Olives and Lemons Spring PizzaApr 29, 2016Posted by Chef LeaPrint
Springtime is just warming up, here in New York State’s Hudson Valley. We’ve had some glorious, sunny days in the past few weeks but we’re not safe from hard frosts yet. That means there’s not much in the way of local Spring produce. Be grateful, you warm weather friends with your green garlic, sweet Spring onions, enticing asparagus, and fragrant herbs from the garden.
In the meantime, I’ve been thinking about transitional pizza pies from the pantry. No matter what the season, there is always olive oil, olives and cheeses. And since I can’t live without lemons, mine have been coming from Florida or California. So here is a light and bright pizza breaking through gloomy days like daffodils.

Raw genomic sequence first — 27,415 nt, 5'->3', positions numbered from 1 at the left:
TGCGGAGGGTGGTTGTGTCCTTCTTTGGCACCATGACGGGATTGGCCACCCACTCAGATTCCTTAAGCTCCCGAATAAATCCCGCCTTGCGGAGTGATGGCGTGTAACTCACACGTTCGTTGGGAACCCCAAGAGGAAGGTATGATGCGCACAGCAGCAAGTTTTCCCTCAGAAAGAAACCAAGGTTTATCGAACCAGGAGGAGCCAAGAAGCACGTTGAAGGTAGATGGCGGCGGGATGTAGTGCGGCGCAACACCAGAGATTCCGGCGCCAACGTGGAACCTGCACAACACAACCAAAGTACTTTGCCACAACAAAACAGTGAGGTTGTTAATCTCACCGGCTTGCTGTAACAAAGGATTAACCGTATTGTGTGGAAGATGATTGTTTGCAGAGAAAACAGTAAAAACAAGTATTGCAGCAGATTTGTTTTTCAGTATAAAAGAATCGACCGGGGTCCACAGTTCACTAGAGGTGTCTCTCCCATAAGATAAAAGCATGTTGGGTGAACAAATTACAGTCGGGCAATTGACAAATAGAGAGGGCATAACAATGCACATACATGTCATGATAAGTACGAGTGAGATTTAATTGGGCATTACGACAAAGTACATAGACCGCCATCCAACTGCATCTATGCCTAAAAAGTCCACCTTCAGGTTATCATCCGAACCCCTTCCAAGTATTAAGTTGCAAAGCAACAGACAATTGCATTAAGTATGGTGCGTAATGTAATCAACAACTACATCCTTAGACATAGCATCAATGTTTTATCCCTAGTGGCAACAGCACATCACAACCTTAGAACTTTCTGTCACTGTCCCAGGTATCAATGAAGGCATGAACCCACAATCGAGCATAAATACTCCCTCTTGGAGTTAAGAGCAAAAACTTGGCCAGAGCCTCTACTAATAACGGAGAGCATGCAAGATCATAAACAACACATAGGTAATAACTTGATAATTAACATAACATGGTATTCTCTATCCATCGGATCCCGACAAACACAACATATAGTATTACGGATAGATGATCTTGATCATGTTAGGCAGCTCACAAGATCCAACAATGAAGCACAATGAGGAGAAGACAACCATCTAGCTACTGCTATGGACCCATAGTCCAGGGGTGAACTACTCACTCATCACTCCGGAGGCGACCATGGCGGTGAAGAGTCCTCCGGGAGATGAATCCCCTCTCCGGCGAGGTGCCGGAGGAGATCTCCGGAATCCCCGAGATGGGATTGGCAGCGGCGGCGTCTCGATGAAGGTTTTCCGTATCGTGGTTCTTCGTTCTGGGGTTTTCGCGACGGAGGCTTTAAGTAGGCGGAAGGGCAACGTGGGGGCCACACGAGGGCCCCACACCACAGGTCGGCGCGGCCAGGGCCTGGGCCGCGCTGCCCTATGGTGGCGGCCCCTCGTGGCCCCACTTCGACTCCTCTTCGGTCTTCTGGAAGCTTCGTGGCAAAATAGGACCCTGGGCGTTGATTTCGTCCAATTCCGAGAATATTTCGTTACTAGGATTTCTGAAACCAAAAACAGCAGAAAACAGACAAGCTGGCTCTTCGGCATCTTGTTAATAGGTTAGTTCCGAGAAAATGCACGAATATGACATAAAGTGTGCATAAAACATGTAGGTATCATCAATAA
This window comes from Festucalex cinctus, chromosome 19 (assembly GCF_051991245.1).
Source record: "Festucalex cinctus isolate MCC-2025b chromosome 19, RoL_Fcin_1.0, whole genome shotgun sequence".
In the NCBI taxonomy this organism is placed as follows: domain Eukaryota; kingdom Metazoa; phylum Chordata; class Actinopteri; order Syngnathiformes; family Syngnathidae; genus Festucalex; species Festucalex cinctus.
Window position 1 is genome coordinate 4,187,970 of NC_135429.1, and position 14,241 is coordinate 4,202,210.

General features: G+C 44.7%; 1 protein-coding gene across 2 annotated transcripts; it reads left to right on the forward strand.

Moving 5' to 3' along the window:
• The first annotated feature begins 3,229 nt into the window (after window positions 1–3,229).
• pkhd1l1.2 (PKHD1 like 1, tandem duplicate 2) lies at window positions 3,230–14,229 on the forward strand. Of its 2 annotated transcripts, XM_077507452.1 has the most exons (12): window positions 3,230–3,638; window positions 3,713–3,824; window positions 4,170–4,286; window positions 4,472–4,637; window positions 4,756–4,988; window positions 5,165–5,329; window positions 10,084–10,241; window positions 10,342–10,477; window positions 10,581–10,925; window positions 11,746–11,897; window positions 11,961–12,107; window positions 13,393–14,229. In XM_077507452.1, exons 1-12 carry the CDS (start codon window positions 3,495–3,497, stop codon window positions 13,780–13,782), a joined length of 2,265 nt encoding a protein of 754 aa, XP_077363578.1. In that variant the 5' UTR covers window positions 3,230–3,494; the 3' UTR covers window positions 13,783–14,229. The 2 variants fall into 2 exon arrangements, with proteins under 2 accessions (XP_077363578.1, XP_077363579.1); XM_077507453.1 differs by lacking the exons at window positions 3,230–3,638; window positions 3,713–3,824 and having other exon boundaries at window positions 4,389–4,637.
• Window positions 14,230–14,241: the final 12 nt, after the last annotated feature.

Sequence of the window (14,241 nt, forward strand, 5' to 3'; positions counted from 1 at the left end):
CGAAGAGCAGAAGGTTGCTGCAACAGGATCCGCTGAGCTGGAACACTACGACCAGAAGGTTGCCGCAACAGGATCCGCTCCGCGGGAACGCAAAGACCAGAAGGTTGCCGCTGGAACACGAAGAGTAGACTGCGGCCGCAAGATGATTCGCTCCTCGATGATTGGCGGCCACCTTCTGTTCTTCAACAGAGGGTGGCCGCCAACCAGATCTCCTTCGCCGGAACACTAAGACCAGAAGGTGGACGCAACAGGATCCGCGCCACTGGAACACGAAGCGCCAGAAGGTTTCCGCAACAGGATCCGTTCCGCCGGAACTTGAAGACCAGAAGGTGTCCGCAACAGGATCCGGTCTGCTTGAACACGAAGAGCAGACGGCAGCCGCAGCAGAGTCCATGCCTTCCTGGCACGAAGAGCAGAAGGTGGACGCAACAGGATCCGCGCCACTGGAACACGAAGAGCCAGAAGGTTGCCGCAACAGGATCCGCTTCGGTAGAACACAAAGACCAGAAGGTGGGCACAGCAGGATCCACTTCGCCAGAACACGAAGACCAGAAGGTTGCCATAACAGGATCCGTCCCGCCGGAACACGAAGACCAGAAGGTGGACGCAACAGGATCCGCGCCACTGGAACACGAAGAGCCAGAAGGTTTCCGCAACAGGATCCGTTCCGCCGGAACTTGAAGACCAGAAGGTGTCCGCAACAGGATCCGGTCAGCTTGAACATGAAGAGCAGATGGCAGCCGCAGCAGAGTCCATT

4 to 6 rounds of pizza dough (about 7 ounces or 200 grams each)
Extra-virgin olive oil
1 scant cup dry-cured olives, pitted
1 cup Castelvetrano or Cerignola olives, pitted
2 cups fresh asiago cheese, grated
1 cup whole milk ricotta
4-5 T lemon, pitted
Combine the pitted olives and chop them into small pieces. The dry-cured olives are the stronger tasting. The Castelvetrano is a fresher-tasting olive. Together they create a mellow, balanced harmony.
Chop the lemon into small pieces, using rind and pulp.
If the ricotta seems watery, drain it before using.
Stretch the pizza rounds into 10-12-inch pies.
Drizzle olive oil on top. Sprinkle on the chopped olives and lemon. Top evenly with small, spoonfuls of the ricotta and spread the asiago cheese over the whole pie. Sprinkle generously with freshly ground black pepper. And as always with a delicious wfo pizza, less is more so show a bit of restraint when topping the rounds.
Fire this in a cooler wood fired oven, about 750 degrees. The flavors seem to meld better with the slightly longer cooking time.
For some contrasting texture, you can sprinkle on some toasted pine nuts or lightly dressed arugula once the pizza is done.
Ci sentiamo presto!